• Case studies
  • Discussions with colleagues
  • Learning by doing
  • Reflective practice
  • Peer review
  • Involvement in the wider, professional work of your employer
  • Coaching from others
  • In-service training
  • Work shadowing

List 3: Examples of work-based learning activities (HCPC, 2017)


Professional activities

  • Involvement in professional bodies, specialist-interest groups or other groups
  • Maintaining or developing professional skills
  • Supervising research or students
  • Lecturing or teaching
  • Being a tutor
  • Organising accredited courses
  • Mentoring
  • Being an examiner
  • Organising journal clubs or other specialist groups

List 4: Examples of professional activities (HCPC, 2017)


Formal and educational activities

  • Courses
  • Attending conferences
  • Seminars
  • Further education
  • Writing articles or papers
  • Going on accredited courses
  • Research
  • Distance or E-learning
  • Delivering training

List 5: Formal and educational activities (HCPC, 2017)


Self-directed learning

  • Reading journals or articles
  • Keeping a file of your progress
  • Reviewing books for articles
  • Relevant public service
  • Updating your knowledge through the internet or TV
  • Relevent voluntary work

List 6: Self-directed learning activities (HCPC, 2017)


These tables demonstrate the wide variety of activities that can be completed as part of your CPD. It is worth taking the time to plan what activities you are going to complete; try and use a variety of activities rather than the same one or two. This will assist you in demonstrating your skills and knowledge.

Recording your CPD

The subject of how to record your CPD can be on the most contentious areas surrounding this topic. There are numerous articles and guidance published by professional organisations such as the HCPC, NMC and the College of Paramedics.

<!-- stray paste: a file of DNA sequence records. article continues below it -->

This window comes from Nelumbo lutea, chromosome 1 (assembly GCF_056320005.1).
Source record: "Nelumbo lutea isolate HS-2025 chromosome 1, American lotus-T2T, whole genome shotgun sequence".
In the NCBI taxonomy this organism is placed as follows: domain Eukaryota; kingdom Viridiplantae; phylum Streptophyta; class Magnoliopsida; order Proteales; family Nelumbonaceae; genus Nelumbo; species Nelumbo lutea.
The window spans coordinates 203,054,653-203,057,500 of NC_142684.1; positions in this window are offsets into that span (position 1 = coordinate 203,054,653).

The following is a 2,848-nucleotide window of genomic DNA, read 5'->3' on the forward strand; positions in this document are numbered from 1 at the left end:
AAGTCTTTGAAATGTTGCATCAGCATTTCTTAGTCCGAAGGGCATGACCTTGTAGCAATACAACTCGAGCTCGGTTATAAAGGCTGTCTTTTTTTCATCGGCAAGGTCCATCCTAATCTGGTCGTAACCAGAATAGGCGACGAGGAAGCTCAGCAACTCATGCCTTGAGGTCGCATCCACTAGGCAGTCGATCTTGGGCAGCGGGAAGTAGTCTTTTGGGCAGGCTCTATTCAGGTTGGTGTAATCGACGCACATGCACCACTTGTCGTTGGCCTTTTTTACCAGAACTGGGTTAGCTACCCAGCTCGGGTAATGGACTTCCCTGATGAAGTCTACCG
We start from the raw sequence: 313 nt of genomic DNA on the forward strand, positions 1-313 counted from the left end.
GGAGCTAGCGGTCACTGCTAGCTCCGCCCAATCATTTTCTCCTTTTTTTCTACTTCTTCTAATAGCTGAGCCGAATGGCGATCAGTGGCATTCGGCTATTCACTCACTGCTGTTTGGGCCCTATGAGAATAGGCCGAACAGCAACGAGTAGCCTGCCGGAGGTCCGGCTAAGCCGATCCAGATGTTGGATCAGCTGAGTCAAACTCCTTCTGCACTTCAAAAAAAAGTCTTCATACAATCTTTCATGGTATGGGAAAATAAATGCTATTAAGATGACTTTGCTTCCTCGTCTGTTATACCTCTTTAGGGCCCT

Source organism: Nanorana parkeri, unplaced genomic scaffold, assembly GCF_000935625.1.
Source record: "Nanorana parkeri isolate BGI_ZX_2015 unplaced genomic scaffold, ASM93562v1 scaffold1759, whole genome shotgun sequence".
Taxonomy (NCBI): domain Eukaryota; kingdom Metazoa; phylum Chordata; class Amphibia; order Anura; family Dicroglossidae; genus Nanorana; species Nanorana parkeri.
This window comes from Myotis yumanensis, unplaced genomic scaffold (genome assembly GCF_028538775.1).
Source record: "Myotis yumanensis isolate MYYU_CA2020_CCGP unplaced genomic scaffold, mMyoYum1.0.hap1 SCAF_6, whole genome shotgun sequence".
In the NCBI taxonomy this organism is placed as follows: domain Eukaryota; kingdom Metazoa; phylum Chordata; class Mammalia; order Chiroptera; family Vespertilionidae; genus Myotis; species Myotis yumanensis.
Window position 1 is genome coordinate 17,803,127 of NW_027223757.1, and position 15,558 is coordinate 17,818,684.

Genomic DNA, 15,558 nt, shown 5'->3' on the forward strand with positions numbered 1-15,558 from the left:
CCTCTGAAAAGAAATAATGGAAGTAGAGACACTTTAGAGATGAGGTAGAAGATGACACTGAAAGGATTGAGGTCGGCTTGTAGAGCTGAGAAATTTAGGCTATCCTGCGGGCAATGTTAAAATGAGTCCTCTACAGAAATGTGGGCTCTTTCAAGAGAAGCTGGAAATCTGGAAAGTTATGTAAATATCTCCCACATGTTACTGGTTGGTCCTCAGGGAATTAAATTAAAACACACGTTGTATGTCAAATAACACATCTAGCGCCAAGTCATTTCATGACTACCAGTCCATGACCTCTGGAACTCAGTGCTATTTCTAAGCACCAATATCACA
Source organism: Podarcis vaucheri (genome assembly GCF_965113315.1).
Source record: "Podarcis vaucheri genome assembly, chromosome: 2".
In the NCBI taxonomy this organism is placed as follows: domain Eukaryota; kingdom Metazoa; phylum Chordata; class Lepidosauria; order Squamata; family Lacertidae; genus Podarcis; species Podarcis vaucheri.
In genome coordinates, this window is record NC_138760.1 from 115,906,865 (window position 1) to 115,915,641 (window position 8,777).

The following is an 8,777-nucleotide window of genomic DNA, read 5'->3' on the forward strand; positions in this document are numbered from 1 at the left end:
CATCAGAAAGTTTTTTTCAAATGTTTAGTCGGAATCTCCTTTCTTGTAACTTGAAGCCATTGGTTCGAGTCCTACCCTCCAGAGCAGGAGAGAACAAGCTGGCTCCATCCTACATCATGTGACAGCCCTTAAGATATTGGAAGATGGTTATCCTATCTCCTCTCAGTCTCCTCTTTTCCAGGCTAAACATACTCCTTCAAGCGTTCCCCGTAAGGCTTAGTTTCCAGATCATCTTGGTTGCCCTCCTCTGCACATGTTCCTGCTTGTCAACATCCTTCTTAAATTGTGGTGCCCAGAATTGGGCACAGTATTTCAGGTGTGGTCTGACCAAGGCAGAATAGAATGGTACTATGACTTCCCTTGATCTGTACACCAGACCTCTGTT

The College of Paramedics recommends your portfolio consists of:

  • Personal details
  • Contents page
  • Curriculum Vitae
  • Professional profile
  • Job description
  • Personal development plan
  • Reflections and articles relevant to the reflections
  • Consent forms
  • Certificates 
  • Records of clinical experience
  • Essential and supplemental evidence (Spence, n.d.)

Clearly, there may be elements of the portfolio you do not wish to include or are not able to include. It is advisable to keep as much evidence as possible to support your record of CPD activities.

You may wish to store this portfolio in either a paper or electronic format. There are advantages and disadvantages of both forms of media, such as paper documents becoming lost or damaged or a hard drive becoming corrupted. It is the responsibility of the individual clinician to ensure their records remain safe and accessible, but it is strongly recommended back-up copies are kept.

Another option is the use of inline databases to keep your record in. There are numerous companies offering CPD services either free of charge or at a cost. Often, these companies provide CPD activities alongside the service or for an additional charge. It is worth exploring the different options available before purchasing a service.

There are also smart device apps available to record activities and keep a log of clinical skills used.

Conclusion

CPD is a subject that can on face value appear to be confusing and time demanding. However, with pre-planning and a system for recording information, CPD can be an enjoyable and beneficial experience requiring a few hours of time each month.

Remember, all courses undertaken with the Medics Lodge contribute to your CPD, and we supply a certificate for every course attended. If you require any help with your CPD, or want some advice on the activities you are planning to take, please do not hesitate to get in touch.